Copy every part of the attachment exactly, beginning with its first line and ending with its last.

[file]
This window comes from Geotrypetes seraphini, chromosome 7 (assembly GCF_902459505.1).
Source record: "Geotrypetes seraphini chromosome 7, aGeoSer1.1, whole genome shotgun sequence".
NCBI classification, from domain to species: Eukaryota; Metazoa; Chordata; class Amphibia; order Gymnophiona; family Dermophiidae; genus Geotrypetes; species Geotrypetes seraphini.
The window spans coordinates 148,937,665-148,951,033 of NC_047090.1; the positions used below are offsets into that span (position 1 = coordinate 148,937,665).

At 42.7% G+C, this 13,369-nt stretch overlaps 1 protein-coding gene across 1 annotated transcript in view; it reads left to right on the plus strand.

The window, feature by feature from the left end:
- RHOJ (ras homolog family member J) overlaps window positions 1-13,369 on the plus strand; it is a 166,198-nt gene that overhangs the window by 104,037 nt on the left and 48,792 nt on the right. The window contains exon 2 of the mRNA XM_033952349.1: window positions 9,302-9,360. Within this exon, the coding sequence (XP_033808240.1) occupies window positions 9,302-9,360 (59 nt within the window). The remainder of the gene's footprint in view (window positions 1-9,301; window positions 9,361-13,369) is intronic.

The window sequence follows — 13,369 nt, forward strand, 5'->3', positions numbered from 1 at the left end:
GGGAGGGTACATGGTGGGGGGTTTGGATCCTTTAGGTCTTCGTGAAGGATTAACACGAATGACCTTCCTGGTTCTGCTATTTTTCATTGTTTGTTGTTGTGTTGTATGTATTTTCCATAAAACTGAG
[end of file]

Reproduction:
This window comes from Geotrypetes seraphini, chromosome 7 (assembly GCF_902459505.1).
Source record: "Geotrypetes seraphini chromosome 7, aGeoSer1.1, whole genome shotgun sequence".
NCBI classification, from domain to species: Eukaryota; Metazoa; Chordata; class Amphibia; order Gymnophiona; family Dermophiidae; genus Geotrypetes; species Geotrypetes seraphini.
The window spans coordinates 148,937,665-148,951,033 of NC_047090.1; the positions used below are offsets into that span (position 1 = coordinate 148,937,665).

At 42.7% G+C, this 13,369-nt stretch overlaps 1 protein-coding gene across 1 annotated transcript in view; it reads left to right on the plus strand.

The window, feature by feature from the left end:
- RHOJ (ras homolog family member J) overlaps window positions 1-13,369 on the plus strand; it is a 166,198-nt gene that overhangs the window by 104,037 nt on the left and 48,792 nt on the right. The window contains exon 2 of the mRNA XM_033952349.1: window positions 9,302-9,360. Within this exon, the coding sequence (XP_033808240.1) occupies window positions 9,302-9,360 (59 nt within the window). The remainder of the gene's footprint in view (window positions 1-9,301; window positions 9,361-13,369) is intronic.

The window sequence follows — 13,369 nt, forward strand, 5'->3', positions numbered from 1 at the left end:
GGGAGGGTACATGGTGGGGGGTTTGGATCCTTTAGGTCTTCGTGAAGGATTAACACGAATGACCTTCCTGGTTCTGCTATTTTTCATTGTTTGTTGTTGTGTTGTATGTATTTTCCATAAAACTGAG